Statistical analyses were performed using the software STATISTICA 11.0. Shapiro–Wilk test was performed to test the normality of the distribution of all the quantitative variables studied. Since variables did not follow normal distribution, non-parametric methods were selected for further analysis of the data. To identify the statistical difference among different seasonal groups, median abundances of each phylum were compared by the Kruskal-Wallis test. Pairwise multiple comparisons between groups were performed using post-hoc Dunn’s test. A multivariate logistic regression analysis was used to evaluate the effect of season of sampling on the Firmicutes to Bacteroidetes (F/B) ratio. The receiver operating characteristic (ROC) curve analysis was used to evaluate the logistic regression models. In this analysis, the power of the values predicted by the model to discriminate between negative and positive cases was quantified by the area under the ROC curve (AUC) [45].

Availability of data and materials

The datasets generated and analyzed during the study are available upon reasonable request to the corresponding author.

Abbreviations

F/B ratio:

Firmicutes to Bacteroidetes ratio

GWAS:

genome-wide association study

OR:

odds ratio

qRT-PCR:

real-time polymerase chain reaction

References

  1. 1.

    Young VB. The role of the microbiome in human health and disease: an introduction for clinicians. BMJ. 2017;356:j831.

  2. 2.

    Valdes AM, Walter J, Segal E, et al. Role of the gut microbiota in nutrition and health. BMJ. 2018;361:k2179.

  3. 3.

    Lavelle A, Hill C. Gut microbiome in health and disease: emerging diagnostic opportunities. Gastroenterol Clin N Am. 2019;48(2):221–35.

  4. 4.

    Eckburg PB, Bik EM, et al. Diversity of the human intestinal microbial flora. Science. 2005;308(5728):1635–8.

  5. 5.

    Rowland I, Gibson G, Heinken A, et al. Gut microbiota functions: metabolism of nutrients and other food components. Eur J Nutr. 2018;57(1):1–24.

  6. 6.

    Oliphant K, Allen-Vercoe E. Macronutrient metabolism by the human gut microbiome: major fermentation by-products and their impact on host health. Microbiome. 2019;7(1):91.

  7. 7.

    Iacob S, Iacob DG, Luminos LM. Intestinal microbiota as a host defense mechanism to infectious threats. Front Microbiol. 2019;9:3328. https://doi.org/10.3389/fmicb.2018.03328.

  8. 8.

    Ascher S, Reinhardt C. The gut microbiota: an emerging risk factor for cardiovascular and cerebrovascular disease. Eur J Immunol. 2018;48(4):564–75.

  9. 9.

    Feng Q, Chen WD, Wang YD. Gut microbiota: an integral moderator in health and disease. Front Microbiol. 2018;9:151.

  10. 10.

    Rinninella E, Raoul P, Cintoni M, et al. What is the healthy gut microbiota composition? A changing ecosystem across age, environment, diet, and diseases. Microorganisms. 2019;7(1):14. https://doi.org/10.3390/microorganisms7010014.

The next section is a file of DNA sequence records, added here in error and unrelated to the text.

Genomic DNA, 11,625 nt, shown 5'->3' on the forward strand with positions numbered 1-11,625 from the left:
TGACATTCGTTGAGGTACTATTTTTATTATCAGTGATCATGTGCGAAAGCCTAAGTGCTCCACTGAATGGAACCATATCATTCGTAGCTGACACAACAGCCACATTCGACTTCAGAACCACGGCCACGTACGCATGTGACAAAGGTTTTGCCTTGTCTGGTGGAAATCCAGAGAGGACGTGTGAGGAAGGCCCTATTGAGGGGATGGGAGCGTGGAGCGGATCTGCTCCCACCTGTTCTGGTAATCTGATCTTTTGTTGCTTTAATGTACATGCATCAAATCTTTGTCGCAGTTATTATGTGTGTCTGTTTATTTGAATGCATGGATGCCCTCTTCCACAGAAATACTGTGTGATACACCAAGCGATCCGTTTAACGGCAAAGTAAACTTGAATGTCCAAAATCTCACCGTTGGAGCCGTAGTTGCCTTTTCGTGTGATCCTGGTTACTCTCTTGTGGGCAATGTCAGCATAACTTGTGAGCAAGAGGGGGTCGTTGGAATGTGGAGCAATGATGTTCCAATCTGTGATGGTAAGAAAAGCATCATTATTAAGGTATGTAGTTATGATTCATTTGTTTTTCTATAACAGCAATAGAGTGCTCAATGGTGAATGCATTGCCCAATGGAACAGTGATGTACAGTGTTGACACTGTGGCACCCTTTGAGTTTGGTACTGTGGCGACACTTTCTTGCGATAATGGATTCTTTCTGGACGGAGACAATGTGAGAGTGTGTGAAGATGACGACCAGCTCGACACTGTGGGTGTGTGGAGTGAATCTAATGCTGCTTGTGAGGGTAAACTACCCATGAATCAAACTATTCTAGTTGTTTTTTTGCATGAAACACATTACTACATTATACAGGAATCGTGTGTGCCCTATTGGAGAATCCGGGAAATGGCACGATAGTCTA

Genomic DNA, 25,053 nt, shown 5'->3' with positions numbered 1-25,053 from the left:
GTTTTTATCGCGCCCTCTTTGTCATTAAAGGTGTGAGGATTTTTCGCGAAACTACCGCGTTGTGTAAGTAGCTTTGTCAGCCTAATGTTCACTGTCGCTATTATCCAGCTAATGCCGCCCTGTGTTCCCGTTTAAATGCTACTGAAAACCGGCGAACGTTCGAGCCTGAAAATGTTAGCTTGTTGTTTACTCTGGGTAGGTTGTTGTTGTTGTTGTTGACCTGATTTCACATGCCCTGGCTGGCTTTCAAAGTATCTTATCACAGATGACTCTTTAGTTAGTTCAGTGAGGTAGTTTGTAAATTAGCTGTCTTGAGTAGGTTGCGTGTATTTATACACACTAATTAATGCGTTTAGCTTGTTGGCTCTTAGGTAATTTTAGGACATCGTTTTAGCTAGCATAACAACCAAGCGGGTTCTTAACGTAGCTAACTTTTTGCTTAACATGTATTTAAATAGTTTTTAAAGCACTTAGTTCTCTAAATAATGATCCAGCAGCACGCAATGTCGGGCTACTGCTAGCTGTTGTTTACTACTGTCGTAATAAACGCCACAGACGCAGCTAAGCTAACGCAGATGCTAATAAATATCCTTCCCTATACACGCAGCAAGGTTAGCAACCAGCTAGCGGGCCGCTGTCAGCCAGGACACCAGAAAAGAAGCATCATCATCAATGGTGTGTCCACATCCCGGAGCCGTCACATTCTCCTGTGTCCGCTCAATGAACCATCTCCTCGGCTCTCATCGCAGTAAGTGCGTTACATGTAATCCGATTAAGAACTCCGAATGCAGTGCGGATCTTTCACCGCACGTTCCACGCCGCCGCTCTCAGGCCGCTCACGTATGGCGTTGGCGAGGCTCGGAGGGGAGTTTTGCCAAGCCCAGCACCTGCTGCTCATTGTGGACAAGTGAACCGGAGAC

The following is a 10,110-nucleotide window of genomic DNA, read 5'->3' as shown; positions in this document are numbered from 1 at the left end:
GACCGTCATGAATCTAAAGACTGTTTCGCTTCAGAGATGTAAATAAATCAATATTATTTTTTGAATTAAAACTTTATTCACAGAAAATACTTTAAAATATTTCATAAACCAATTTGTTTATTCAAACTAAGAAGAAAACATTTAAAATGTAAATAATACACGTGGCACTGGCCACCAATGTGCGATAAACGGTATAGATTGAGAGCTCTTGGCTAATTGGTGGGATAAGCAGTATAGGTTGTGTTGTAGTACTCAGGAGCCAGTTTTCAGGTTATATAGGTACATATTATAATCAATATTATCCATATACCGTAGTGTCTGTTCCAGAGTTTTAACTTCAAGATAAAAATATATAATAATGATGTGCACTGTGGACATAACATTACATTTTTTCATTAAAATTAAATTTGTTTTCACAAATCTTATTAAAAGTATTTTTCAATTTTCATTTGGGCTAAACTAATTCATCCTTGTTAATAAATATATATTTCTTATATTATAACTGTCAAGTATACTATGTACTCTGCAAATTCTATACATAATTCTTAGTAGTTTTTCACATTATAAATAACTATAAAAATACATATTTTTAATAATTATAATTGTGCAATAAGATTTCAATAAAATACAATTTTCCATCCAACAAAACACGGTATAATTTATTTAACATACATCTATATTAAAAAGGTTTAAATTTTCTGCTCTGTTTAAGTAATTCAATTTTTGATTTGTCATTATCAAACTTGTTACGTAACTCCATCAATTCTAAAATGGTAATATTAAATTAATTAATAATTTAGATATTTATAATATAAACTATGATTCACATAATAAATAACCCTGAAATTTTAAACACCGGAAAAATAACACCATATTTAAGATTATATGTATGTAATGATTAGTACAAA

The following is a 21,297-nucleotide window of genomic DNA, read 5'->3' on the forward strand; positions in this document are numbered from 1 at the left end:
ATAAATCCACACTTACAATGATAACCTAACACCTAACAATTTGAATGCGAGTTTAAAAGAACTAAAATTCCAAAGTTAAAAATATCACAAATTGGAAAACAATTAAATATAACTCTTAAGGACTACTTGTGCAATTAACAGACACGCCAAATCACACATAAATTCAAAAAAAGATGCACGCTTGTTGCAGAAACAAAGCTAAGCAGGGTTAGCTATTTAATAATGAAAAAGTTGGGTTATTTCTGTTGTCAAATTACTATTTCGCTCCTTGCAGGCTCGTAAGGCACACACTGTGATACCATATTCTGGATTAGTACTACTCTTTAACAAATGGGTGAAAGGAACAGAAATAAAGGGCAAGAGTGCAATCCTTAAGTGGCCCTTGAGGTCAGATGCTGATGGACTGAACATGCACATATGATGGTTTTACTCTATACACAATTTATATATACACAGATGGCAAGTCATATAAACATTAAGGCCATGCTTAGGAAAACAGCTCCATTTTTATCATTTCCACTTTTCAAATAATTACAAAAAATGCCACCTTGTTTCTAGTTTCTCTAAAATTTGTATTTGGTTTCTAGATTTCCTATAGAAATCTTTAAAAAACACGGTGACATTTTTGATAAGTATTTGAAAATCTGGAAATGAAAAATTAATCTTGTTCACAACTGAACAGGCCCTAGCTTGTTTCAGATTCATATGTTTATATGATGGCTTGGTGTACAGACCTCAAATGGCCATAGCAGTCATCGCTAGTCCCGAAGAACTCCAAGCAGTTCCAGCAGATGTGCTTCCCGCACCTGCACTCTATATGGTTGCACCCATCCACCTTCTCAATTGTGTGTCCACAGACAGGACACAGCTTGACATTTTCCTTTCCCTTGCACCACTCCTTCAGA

11. 11.

    Rothschild D, Weissbrod O, Barkan E, et al. Environment dominates over host genetics in shaping human gut microbiota. Nature. 2018;555(7695):210–5.

  12. 12.

    Gentile CL, Weir TL. The gut microbiota at the intersection of diet and human health. Science. 2018;362(6416):776–80.

  13. 13.

    Tindall AM, Petersen KS, Kris-Etherton PM. Dietary patterns affect the gut microbiome-the link to risk of cardiometabolic diseases. J Nutr. 2018;148(9):1402–7.

  14. 14.

    Flandroy L, Poutahidis T, Berg G, et al. The impact of human activities and lifestyles on the interlinked microbiota and health of humans and of ecosystems. Sci Total Environ. 2018;627:1018–38.

  15. 15.

    Karl JP, Hatch AM, Arcidiacono SM, et al. Effects of psychological, environmental and physical stressors on the gut microbiota. Front Microbiol. 2018;9:2013.

  16. 16.

    Davenport ER, Mizrahi-Man O, Michelini K, et al. Seasonal variation in human gut microbiome composition. PLoS One. 2014;9(3):e90731.

  17. 17.

    Davenport ER, Cusanovich DA, Michelini K, et al. Genome-wide association studies of the human gut microbiota. PLoS One. 2015;10(11):e0140301.

  18. 18.

    Smits SA, Leach J, Sonnenburg ED, et al. Seasonal cycling in the gut microbiome of the Hadza hunter-gatherers of Tanzania. Science. 2017;357(6353):802–6.

  19. 19.

    Fragiadakis GK, Smits SA, Sonnenburg ED, et al. Links between environment, diet, and the hunter-gatherer microbiome. Gut Microbes. 2019;10(2):216–27.

  20. 20.

    Dubois G, Girard C, Lapointe FJ, et al. The Inuit gut microbiome is dynamic over time and shaped by traditional foods. Microbiome. 2017;5(1):151.

  21. 21.

    Hisada T, Endoh K, Kuriki K. Inter- and intra-individual variations in seasonal and daily stabilities of the human gut microbiota in Japanese. Arch Microbiol. 2015;197(7):919–34.

  22. 22.